We are constantly inundated with new technological products and services, as well as the often hidden dangers and misapplications of technology. Just the sheer pace of innovation can be daunting. Between balancing our priorities at home, roles at the office, and responsibilities to our churches and friends, it is far too easy for us to outsource discernment to other people and just accept what they tell us about the role technology plays in our lives.
The most common questions I receive when speaking or writing about technology is “where do I start learning about these issues” or “what does all of this mean for me right now?” While this reading list is by no means exhaustive, I hope to provide you with some solid first steps as you think about these pressing issues and how to navigate them with your family.
Below are six books for you to start preparing yourself to think wisely about technology and the impact it has on our daily lives. Many of these books do not come from a biblical worldview so keep that in mind as you read. I hope these books challenge and stretch you as you dive into them.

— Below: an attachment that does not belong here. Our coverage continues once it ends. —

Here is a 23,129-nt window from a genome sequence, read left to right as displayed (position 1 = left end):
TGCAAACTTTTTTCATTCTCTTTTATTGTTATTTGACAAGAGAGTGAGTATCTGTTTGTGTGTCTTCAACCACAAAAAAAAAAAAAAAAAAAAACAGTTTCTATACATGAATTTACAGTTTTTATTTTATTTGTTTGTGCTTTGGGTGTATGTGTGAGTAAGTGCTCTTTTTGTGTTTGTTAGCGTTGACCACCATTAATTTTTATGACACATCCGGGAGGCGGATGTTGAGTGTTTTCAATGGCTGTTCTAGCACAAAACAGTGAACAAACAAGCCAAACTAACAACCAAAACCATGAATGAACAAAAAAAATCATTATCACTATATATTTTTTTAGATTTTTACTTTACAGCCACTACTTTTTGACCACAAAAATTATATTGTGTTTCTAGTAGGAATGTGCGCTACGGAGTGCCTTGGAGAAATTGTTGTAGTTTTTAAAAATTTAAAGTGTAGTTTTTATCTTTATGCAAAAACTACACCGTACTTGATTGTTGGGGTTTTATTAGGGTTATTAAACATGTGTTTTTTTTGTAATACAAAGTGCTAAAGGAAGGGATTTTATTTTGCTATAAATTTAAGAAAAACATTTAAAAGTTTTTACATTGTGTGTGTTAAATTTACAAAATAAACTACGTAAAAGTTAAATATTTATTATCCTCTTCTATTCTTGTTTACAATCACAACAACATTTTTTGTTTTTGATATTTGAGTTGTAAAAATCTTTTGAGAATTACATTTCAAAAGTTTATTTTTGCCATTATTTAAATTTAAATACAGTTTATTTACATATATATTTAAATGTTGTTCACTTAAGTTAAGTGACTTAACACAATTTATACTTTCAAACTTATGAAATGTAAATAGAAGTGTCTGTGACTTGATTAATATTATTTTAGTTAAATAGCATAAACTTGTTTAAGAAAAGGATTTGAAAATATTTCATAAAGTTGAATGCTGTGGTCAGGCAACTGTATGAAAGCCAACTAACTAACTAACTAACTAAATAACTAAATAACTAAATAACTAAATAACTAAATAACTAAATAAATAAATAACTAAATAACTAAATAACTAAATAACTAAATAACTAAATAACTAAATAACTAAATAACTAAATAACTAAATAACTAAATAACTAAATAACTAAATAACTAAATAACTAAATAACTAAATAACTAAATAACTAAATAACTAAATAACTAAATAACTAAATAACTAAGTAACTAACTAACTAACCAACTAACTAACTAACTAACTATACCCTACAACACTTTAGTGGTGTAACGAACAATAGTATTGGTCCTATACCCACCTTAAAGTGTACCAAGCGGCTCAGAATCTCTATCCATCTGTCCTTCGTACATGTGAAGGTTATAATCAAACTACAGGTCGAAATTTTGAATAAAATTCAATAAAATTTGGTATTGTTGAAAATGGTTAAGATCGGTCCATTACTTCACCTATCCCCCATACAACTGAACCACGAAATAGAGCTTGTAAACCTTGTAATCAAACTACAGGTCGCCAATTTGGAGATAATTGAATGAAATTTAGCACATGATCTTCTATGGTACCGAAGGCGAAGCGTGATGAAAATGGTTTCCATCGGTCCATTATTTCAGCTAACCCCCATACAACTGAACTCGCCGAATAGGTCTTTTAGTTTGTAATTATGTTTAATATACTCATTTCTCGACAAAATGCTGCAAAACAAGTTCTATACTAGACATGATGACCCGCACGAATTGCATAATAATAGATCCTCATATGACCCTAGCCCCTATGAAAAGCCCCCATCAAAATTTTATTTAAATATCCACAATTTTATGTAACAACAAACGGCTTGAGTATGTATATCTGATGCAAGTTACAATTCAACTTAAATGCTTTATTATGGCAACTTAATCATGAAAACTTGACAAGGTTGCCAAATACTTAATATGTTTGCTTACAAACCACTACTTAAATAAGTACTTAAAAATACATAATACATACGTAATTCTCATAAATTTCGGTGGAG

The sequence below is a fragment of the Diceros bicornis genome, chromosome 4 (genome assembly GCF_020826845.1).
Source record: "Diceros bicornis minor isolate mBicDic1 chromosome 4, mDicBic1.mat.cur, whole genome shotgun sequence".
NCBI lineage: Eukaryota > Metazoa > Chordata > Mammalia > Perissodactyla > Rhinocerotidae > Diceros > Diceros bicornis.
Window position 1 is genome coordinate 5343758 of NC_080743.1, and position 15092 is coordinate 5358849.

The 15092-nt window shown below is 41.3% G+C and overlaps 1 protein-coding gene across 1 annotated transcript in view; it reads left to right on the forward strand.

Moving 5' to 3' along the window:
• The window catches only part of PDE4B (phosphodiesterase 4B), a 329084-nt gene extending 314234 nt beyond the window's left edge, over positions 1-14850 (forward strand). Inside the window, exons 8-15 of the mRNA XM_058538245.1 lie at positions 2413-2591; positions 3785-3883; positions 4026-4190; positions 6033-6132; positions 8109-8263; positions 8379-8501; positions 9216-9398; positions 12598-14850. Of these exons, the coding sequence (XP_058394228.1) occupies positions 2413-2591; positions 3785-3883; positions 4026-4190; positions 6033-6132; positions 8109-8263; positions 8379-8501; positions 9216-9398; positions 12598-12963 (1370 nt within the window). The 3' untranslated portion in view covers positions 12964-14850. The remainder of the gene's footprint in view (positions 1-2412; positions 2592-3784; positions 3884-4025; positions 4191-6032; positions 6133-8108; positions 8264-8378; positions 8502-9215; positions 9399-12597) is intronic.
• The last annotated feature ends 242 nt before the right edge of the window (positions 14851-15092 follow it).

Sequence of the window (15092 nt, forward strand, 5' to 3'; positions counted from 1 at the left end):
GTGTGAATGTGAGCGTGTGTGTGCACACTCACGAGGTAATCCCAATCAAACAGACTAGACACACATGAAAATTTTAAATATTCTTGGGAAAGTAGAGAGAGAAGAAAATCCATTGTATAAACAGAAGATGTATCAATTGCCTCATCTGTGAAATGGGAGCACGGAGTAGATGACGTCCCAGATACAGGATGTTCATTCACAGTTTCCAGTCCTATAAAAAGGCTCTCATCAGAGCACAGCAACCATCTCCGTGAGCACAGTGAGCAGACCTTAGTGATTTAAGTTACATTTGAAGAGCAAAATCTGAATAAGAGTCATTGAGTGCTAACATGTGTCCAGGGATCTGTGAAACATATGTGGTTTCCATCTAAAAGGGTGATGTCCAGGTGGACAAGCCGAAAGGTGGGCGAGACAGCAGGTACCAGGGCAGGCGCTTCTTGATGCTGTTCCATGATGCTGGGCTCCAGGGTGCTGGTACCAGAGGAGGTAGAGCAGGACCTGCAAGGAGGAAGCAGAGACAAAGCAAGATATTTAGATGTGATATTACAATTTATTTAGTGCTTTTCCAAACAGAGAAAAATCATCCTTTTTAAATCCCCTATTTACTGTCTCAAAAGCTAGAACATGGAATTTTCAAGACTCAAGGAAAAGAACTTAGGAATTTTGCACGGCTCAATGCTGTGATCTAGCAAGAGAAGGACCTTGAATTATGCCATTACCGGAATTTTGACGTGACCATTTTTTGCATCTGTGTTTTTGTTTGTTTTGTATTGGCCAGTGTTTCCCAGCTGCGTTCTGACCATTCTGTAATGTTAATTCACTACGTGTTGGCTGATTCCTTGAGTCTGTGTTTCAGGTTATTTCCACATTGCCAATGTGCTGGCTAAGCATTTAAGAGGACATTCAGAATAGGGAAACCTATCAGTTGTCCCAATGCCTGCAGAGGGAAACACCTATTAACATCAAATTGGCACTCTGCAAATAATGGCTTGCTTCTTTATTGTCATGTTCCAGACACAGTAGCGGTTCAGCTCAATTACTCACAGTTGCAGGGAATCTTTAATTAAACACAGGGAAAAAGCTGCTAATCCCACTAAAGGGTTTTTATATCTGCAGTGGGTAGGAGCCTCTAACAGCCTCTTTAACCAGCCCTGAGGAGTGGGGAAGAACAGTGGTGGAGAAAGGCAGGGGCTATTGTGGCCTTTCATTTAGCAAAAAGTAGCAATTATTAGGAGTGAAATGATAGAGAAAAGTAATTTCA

Interesting technology stories
Customers Handed Over Their DNA. The Company Let the FBI Take a Look.– The Wall Street Journal
Millions of consumers have bought home-test kits, including 1.5 million from FamilyTreeDNA. How that data is used is largely left up to the companies
The company finally announced Monday it’s rolling out the feature, now called “Off-Facebook Activity.” People in Ireland, South Korea, and Spain will have access to the long-anticipated tool first, and it will be rolled out in the coming months to all Facebook users.
Starship Technologies invented the category of rolling autonomous sidewalk delivery robots, and to date, the company has made more than 100,000 commercial deliveries on behalf of customers.
People like Martha Stewart and US Secretary of Energy Rick Perry posted a typo-ridden meme that claims a new rule is about to go into effect on the platform, which would supposedly allow Instagram to use your photos “in court cases in litigation against you.” To be clear, no such rule exists.